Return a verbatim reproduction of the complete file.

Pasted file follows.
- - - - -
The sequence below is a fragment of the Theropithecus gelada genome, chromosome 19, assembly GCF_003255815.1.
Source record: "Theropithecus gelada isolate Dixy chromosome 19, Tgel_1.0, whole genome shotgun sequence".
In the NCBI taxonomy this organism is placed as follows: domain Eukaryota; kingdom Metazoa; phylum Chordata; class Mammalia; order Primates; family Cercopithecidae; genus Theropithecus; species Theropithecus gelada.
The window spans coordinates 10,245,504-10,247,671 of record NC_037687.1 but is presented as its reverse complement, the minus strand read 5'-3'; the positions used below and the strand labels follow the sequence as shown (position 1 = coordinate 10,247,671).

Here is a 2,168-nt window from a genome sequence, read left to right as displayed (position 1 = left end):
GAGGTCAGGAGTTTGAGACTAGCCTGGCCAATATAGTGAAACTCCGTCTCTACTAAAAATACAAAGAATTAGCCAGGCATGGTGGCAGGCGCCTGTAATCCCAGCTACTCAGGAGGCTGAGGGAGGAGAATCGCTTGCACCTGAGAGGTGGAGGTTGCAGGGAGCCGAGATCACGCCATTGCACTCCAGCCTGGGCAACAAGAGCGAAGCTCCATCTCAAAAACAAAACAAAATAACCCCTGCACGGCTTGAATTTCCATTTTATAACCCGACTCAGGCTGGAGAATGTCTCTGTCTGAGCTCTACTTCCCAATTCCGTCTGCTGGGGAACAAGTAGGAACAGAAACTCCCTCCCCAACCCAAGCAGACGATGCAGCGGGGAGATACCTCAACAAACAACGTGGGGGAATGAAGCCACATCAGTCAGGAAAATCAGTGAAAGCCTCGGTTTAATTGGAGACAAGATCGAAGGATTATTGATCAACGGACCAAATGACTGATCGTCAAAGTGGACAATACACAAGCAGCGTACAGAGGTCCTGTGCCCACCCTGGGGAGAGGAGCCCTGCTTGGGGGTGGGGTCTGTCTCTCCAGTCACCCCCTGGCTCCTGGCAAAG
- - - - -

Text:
The sequence below is a fragment of the Theropithecus gelada genome, chromosome 19, assembly GCF_003255815.1.
Source record: "Theropithecus gelada isolate Dixy chromosome 19, Tgel_1.0, whole genome shotgun sequence".
In the NCBI taxonomy this organism is placed as follows: domain Eukaryota; kingdom Metazoa; phylum Chordata; class Mammalia; order Primates; family Cercopithecidae; genus Theropithecus; species Theropithecus gelada.
The window spans coordinates 10,245,504-10,247,671 of record NC_037687.1 but is presented as its reverse complement, the minus strand read 5'-3'; the positions used below and the strand labels follow the sequence as shown (position 1 = coordinate 10,247,671).

Here is a 2,168-nt window from a genome sequence, read left to right as displayed (position 1 = left end):
GAGGTCAGGAGTTTGAGACTAGCCTGGCCAATATAGTGAAACTCCGTCTCTACTAAAAATACAAAGAATTAGCCAGGCATGGTGGCAGGCGCCTGTAATCCCAGCTACTCAGGAGGCTGAGGGAGGAGAATCGCTTGCACCTGAGAGGTGGAGGTTGCAGGGAGCCGAGATCACGCCATTGCACTCCAGCCTGGGCAACAAGAGCGAAGCTCCATCTCAAAAACAAAACAAAATAACCCCTGCACGGCTTGAATTTCCATTTTATAACCCGACTCAGGCTGGAGAATGTCTCTGTCTGAGCTCTACTTCCCAATTCCGTCTGCTGGGGAACAAGTAGGAACAGAAACTCCCTCCCCAACCCAAGCAGACGATGCAGCGGGGAGATACCTCAACAAACAACGTGGGGGAATGAAGCCACATCAGTCAGGAAAATCAGTGAAAGCCTCGGTTTAATTGGAGACAAGATCGAAGGATTATTGATCAACGGACCAAATGACTGATCGTCAAAGTGGACAATACACAAGCAGCGTACAGAGGTCCTGTGCCCACCCTGGGGAGAGGAGCCCTGCTTGGGGGTGGGGTCTGTCTCTCCAGTCACCCCCTGGCTCCTGGCAAAG